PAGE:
Quote: Originally Posted by Zzarchov
Actually they can be, they shouldn't be, but they can be.
I just think that more is needed. I checked out some websites:
"Investigation and Laying a Charge
When a crime is reported to the police, they do an investigation to determine if there is enough evidence to be able to charge any person with the offence.
Once a criminal charge is laid at the court by the police, the person who is accused of the crime is referred to as the accused or the defendant. The person who reported the crime is referred to as the complainant. Sometimes the complainant is not the same as the victim who suffered injury or harm as a result of the crime.
Although individual citizens have the right to lay a criminal charge, this is unusual as s/he would be personally responsible to collect evidence and to present this private prosecution case in court.
Will the Accused be Arrested?
The police may arrest the accused at the time of the incident or when they inform him/her of the criminal charge, or they may give him/her a summons which is an order to appear in court at a certain time to answer the charge.
Usually the accused person will be released from custody within 24 hours after arrest unless there is sufficient evidence for a judge to determine that releasing him/her would threaten the safety of the victim or others or there is reason to believe that s/he will not turn up for the trial.
Sometimes the accused will be released on an undertaking or recognizance with conditions such as to stay in a particular area, have no contact with the victim or others, or not to use alcohol or firearms. If the accused breaks any of the conditions, s/he can be charged with a breach and may be taken into custody. "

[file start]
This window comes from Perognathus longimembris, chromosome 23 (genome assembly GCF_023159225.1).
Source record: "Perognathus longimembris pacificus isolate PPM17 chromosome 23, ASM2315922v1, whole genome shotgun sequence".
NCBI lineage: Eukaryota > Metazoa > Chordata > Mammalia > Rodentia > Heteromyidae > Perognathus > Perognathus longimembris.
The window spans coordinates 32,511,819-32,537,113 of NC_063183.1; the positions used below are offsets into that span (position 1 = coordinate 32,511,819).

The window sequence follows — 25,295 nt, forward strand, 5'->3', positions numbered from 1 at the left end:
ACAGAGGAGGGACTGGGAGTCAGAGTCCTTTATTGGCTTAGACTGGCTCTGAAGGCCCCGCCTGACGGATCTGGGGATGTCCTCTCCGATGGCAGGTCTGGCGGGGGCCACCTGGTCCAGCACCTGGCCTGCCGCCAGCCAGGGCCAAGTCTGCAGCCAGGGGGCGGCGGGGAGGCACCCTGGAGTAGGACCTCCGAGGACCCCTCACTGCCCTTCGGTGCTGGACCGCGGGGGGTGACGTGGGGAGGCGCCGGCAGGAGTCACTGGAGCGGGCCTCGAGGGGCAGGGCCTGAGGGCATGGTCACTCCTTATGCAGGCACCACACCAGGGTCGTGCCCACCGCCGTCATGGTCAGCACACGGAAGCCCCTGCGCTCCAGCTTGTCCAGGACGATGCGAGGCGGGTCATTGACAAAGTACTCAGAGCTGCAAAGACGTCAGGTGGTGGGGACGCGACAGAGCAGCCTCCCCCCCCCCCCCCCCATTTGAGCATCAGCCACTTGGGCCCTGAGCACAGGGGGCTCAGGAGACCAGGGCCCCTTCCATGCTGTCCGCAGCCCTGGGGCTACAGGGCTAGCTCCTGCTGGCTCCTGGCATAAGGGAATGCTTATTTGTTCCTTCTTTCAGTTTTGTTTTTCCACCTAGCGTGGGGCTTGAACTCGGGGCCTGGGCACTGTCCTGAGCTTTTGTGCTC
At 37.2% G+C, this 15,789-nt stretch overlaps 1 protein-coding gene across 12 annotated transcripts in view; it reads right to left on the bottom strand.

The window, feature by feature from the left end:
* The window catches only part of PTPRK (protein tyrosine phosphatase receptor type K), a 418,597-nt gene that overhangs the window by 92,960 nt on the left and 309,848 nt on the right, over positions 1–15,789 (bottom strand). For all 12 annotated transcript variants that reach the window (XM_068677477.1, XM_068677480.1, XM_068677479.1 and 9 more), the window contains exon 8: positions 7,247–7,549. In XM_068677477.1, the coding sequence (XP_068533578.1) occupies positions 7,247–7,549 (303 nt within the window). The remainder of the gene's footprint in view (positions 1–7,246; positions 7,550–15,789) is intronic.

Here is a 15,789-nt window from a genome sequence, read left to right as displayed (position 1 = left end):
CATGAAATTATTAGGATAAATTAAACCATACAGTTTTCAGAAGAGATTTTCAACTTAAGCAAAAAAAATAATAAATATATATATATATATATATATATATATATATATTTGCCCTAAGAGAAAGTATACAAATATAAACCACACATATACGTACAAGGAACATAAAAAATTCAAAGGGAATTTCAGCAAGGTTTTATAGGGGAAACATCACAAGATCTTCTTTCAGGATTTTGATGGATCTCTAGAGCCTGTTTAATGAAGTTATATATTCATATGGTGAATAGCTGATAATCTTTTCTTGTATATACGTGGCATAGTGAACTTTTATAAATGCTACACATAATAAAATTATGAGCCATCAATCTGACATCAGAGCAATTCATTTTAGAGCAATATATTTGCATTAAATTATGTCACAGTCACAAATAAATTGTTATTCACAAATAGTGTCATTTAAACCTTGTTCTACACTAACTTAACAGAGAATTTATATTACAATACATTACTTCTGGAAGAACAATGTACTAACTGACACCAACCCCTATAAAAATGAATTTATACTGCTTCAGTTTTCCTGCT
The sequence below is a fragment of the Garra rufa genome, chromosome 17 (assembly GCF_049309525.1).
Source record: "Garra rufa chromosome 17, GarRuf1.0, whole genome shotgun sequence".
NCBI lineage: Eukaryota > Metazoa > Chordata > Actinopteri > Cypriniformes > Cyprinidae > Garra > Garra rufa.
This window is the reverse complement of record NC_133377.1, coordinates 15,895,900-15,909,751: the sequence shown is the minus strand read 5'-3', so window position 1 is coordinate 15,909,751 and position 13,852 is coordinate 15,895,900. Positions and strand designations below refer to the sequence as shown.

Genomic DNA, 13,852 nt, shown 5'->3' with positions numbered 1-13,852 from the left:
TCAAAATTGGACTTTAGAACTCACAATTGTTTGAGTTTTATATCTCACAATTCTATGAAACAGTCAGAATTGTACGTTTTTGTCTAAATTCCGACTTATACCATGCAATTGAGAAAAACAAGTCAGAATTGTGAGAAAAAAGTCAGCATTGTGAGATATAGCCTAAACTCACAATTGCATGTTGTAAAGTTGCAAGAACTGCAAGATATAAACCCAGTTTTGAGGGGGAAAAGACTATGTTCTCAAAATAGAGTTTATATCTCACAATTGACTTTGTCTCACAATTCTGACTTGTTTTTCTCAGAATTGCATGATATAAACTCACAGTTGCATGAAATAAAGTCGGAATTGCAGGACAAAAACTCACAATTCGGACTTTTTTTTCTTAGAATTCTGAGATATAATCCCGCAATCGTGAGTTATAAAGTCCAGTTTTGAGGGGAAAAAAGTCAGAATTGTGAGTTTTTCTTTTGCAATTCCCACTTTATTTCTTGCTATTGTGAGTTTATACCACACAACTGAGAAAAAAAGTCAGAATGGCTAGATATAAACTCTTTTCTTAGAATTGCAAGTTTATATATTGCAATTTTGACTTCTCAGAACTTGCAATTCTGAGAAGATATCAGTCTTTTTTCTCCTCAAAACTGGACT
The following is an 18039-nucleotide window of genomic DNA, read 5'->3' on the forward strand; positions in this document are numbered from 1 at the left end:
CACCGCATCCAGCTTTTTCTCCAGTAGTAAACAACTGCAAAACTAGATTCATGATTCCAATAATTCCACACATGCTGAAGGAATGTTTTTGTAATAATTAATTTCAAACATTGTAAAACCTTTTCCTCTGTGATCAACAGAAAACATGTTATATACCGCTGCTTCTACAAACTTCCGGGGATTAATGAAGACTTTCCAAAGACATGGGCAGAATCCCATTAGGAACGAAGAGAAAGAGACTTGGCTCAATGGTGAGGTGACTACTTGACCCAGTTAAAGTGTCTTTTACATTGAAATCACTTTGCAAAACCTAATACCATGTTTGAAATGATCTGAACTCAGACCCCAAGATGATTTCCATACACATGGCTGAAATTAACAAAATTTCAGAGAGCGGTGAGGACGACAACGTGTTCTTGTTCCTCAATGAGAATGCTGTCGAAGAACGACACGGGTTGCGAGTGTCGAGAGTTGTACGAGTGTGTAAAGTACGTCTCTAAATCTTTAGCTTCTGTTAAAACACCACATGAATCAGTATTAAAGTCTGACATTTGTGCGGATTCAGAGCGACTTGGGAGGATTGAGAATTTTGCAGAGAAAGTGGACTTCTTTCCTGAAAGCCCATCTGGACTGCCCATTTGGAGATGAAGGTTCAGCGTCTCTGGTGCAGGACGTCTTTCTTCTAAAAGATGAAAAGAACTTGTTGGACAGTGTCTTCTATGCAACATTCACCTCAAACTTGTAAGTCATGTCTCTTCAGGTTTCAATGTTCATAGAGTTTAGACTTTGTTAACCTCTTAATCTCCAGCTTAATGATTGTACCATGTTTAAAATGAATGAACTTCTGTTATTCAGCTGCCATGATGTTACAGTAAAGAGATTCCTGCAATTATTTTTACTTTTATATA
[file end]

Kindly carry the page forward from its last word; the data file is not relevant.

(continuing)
In some provinces/territories, the police lay charges, in others, the Crown prosecutor does. In other situations, the police will consult with the Crown prosecutor and the complainant.
Criminal charges are laid when:
- the police have talked to the Complainant/victim
- there is enough evidence to show that a crime was committed
- the police are able to determine who is responsible for the crime
- the police have spoken to the Crown prosecutor
While there are guidelines to follow when deciding to charge a person with a criminal offence, some flexibility or choice still exists. For example, the police may decide not to lay a charge if the victim does not want to pursue the matter.
In crimes such as child abuse and domestic violence, the police have specific guidelines to lay charges.
Where there is enough evidence and a decision is made to charge the person responsible, the person is now an accused
and is taken before the courts."
www.courtprep.ca/en/justiceProcess/arrest.asp (external - login to view)
I just find it hard to believe that absolutely nothing would be required to lay charges.